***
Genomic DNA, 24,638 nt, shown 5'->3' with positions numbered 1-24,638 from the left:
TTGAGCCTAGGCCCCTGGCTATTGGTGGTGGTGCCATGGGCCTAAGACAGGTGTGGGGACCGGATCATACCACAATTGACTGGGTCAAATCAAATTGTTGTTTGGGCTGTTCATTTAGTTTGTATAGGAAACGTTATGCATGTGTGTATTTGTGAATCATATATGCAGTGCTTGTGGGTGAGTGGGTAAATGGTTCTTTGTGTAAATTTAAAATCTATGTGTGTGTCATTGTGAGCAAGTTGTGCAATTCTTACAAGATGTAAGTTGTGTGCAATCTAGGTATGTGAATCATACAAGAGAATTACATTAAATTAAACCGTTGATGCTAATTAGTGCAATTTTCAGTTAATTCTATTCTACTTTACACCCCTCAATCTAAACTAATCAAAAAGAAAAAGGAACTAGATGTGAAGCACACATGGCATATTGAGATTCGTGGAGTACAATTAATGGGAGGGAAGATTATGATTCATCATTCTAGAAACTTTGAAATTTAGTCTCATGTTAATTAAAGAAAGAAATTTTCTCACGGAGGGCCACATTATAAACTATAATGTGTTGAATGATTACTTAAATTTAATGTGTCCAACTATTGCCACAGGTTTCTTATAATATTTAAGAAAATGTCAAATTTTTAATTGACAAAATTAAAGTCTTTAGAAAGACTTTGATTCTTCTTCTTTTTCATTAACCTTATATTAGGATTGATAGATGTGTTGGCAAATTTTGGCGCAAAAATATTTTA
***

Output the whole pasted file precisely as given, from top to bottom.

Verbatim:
Genomic DNA, 24,638 nt, shown 5'->3' with positions numbered 1-24,638 from the left:
TTGAGCCTAGGCCCCTGGCTATTGGTGGTGGTGCCATGGGCCTAAGACAGGTGTGGGGACCGGATCATACCACAATTGACTGGGTCAAATCAAATTGTTGTTTGGGCTGTTCATTTAGTTTGTATAGGAAACGTTATGCATGTGTGTATTTGTGAATCATATATGCAGTGCTTGTGGGTGAGTGGGTAAATGGTTCTTTGTGTAAATTTAAAATCTATGTGTGTGTCATTGTGAGCAAGTTGTGCAATTCTTACAAGATGTAAGTTGTGTGCAATCTAGGTATGTGAATCATACAAGAGAATTACATTAAATTAAACCGTTGATGCTAATTAGTGCAATTTTCAGTTAATTCTATTCTACTTTACACCCCTCAATCTAAACTAATCAAAAAGAAAAAGGAACTAGATGTGAAGCACACATGGCATATTGAGATTCGTGGAGTACAATTAATGGGAGGGAAGATTATGATTCATCATTCTAGAAACTTTGAAATTTAGTCTCATGTTAATTAAAGAAAGAAATTTTCTCACGGAGGGCCACATTATAAACTATAATGTGTTGAATGATTACTTAAATTTAATGTGTCCAACTATTGCCACAGGTTTCTTATAATATTTAAGAAAATGTCAAATTTTTAATTGACAAAATTAAAGTCTTTAGAAAGACTTTGATTCTTCTTCTTTTTCATTAACCTTATATTAGGATTGATAGATGTGTTGGCAAATTTTGGCGCAAAAATATTTTA